Creating an atmosphere of innovation for employees can simply be a matter of letting employees know that you are working on a project that needs their creative input. The creative process needs a starting point and usually employees need to be provided a reason to present their ideas and suggestions.

When asking for ideas from employees, make sure you are specific about what the focus of the solutions should be about a way to reduce the operating budget by $1 million to save a certain number of jobs, a packaging solution to a bulky product, a way to fill a key position. Offer the employees ways to submit their solutions and also provide a way for the employees to identify themselves with their suggestions. Some ways to encourage suggestions are to have suggestion contests or offer rewards for the top suggestions.

When you choose solutions that are offered from your employees, be sure to recognize the employee and give them credit for their innovative ideas and suggestions. While budgets may be right during this challenging economic recession, employee recognition for positive contributions is important to keeping up employee morale and encouraging employees to continue to submit ideas and suggestions.

Creating an Atmosphere of Innovation

Innovation and creativity are synergistic and organic events that happen with support and encouragement. Some of the ways that innovative creativity happens is by putting together a creative team that works together to solve a dilemma or challenge in a new way. This team may work together on a daily basis by having their desks arranged in a way that allows them to talk frequently and lob ideas at each other. They may meet regularly for brainstorming sessions or creative consultations with other teams that are working on similar projects.

Another way that companies have approached solving problems is to encourage creative teams to spend time together outside of the workplace. The creative retreat is an example of this method of encouraging innovation. Creative retreats are events where an entire team is sent to a remote site to spend several days or a week together, during which they have intense brainstorming sessions in between preparing and eating meals together and time doing fun or entertaining activities. During these downtime activities, often creative solutions pop up unexpectedly.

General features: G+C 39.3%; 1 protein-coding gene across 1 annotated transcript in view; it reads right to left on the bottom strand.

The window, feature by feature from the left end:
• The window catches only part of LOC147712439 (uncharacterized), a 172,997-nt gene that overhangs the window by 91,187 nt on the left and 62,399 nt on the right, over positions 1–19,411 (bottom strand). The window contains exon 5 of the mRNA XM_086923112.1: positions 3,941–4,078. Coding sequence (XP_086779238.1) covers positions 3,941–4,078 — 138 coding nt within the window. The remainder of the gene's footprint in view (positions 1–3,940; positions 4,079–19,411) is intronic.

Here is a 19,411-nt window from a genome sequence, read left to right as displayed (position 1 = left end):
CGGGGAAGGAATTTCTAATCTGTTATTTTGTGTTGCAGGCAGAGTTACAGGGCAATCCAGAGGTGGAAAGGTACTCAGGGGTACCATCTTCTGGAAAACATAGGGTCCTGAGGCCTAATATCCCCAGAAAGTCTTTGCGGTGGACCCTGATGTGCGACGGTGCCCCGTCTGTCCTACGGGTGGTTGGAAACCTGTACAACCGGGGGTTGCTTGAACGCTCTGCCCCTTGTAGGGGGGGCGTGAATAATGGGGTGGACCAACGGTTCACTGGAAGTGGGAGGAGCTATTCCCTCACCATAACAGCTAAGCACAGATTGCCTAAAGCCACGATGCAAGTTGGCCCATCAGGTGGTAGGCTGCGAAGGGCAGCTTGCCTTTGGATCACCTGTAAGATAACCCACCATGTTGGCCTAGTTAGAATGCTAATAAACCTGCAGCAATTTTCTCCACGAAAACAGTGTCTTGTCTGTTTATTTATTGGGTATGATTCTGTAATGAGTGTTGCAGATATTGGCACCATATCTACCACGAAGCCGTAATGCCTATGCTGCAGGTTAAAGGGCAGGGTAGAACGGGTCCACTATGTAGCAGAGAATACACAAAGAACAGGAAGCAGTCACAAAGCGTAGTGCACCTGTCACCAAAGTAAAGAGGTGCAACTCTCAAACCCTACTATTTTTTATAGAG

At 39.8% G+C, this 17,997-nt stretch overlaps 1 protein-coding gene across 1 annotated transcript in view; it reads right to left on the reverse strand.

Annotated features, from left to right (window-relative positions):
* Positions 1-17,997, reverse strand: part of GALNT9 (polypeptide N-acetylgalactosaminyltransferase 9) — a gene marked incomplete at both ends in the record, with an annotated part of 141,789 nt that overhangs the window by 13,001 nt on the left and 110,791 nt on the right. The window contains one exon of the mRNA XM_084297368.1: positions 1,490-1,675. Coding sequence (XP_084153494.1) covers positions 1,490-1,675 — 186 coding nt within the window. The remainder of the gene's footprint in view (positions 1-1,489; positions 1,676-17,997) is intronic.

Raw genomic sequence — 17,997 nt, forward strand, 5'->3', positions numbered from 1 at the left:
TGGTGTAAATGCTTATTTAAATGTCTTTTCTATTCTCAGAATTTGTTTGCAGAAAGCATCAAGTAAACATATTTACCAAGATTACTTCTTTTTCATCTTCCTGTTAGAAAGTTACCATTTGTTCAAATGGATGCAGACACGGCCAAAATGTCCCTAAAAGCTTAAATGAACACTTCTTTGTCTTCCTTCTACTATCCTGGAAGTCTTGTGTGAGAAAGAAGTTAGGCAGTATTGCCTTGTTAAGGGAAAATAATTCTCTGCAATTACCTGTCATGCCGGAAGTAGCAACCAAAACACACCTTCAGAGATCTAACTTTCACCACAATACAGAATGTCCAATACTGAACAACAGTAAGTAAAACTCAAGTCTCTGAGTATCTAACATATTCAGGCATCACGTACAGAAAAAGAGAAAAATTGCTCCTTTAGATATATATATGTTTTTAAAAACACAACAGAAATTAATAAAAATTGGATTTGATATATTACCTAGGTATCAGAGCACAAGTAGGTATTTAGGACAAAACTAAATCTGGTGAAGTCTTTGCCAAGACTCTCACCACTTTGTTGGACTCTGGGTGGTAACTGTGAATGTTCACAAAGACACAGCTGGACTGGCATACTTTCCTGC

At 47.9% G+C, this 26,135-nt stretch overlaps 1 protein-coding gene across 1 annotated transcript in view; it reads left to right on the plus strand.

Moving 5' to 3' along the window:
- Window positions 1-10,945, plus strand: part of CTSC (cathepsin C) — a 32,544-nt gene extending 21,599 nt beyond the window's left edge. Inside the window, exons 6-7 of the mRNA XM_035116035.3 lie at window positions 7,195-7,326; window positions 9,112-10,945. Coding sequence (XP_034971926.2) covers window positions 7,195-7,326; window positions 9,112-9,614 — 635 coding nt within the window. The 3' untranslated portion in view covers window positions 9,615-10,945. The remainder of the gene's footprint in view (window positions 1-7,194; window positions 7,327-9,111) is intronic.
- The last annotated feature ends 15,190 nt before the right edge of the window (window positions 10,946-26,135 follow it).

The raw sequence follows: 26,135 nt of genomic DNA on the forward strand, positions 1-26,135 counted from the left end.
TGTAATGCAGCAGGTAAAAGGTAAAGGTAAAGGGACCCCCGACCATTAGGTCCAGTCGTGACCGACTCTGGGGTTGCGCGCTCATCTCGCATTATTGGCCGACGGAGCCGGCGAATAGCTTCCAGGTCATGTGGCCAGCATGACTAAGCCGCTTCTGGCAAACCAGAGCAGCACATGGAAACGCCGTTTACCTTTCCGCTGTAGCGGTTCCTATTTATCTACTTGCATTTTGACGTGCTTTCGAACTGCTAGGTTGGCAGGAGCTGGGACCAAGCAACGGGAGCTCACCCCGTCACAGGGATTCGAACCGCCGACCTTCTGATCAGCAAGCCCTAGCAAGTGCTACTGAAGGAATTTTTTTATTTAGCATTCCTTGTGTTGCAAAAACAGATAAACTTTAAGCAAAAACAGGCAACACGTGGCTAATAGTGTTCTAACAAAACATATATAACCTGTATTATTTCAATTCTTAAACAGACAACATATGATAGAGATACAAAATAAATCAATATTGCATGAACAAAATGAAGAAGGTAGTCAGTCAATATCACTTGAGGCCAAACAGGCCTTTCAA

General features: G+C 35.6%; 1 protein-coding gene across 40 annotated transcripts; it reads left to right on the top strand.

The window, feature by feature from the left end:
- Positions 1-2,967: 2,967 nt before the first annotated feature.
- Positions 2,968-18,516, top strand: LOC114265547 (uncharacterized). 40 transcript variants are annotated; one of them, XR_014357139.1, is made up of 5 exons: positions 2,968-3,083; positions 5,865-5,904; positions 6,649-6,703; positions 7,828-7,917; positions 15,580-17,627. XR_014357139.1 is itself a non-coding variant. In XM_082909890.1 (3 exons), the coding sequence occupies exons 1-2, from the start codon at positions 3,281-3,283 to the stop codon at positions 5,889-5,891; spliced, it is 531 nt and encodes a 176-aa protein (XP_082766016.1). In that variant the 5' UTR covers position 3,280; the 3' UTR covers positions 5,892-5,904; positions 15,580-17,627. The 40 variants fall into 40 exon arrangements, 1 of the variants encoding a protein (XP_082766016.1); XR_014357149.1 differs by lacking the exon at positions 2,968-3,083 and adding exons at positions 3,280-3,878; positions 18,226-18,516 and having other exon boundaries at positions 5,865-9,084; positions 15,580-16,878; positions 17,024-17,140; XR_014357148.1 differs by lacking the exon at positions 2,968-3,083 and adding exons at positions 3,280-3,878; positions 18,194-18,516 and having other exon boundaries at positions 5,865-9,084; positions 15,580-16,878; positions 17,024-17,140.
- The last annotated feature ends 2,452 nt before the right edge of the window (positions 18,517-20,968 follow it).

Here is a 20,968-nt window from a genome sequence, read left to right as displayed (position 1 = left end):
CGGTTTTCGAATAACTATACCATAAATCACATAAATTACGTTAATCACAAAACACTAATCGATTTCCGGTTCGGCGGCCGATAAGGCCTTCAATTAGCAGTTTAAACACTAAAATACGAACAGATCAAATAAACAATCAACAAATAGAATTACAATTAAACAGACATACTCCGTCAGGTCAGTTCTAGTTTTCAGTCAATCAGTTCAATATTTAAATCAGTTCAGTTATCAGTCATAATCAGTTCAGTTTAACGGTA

Sometimes the simple “open door” policy can be the answer to creating an atmosphere of innovation and creativity. Managers who are receptive to suggestions are often surprised by suggestions that might be offered; particularly if they make it known they are looking for suggestions.

Use Consumer Technology as a Springboard to Innovation

You’ve either seen them or you have them new consumer communication devices that allow a convergence of all kinds of methods of communication. Smart phones, mini computers, handheld game systems, and organizers have become faster, smaller, and capable of carrying out multiple tasks at once.

As people, your customers, take advantage of all these new technological marvels, where is your business in the process? These changes in the communication systems provide opportunity for an innovate push in creating interaction with your business’s public. Consider also the social networking community and the opportunities those sites provide.

While there are concerns that must be addressed, it’s a useful exercise to look at the innovative ways your company can utilize these new resources, both within the company in employee interactions, but also outside the company in the interactions it has with its customers.

If a company sees these new technologies as an opportunity to connect in ways not before considered. This creates an excellent opportunity for innovation as both the IT team and the customer service team.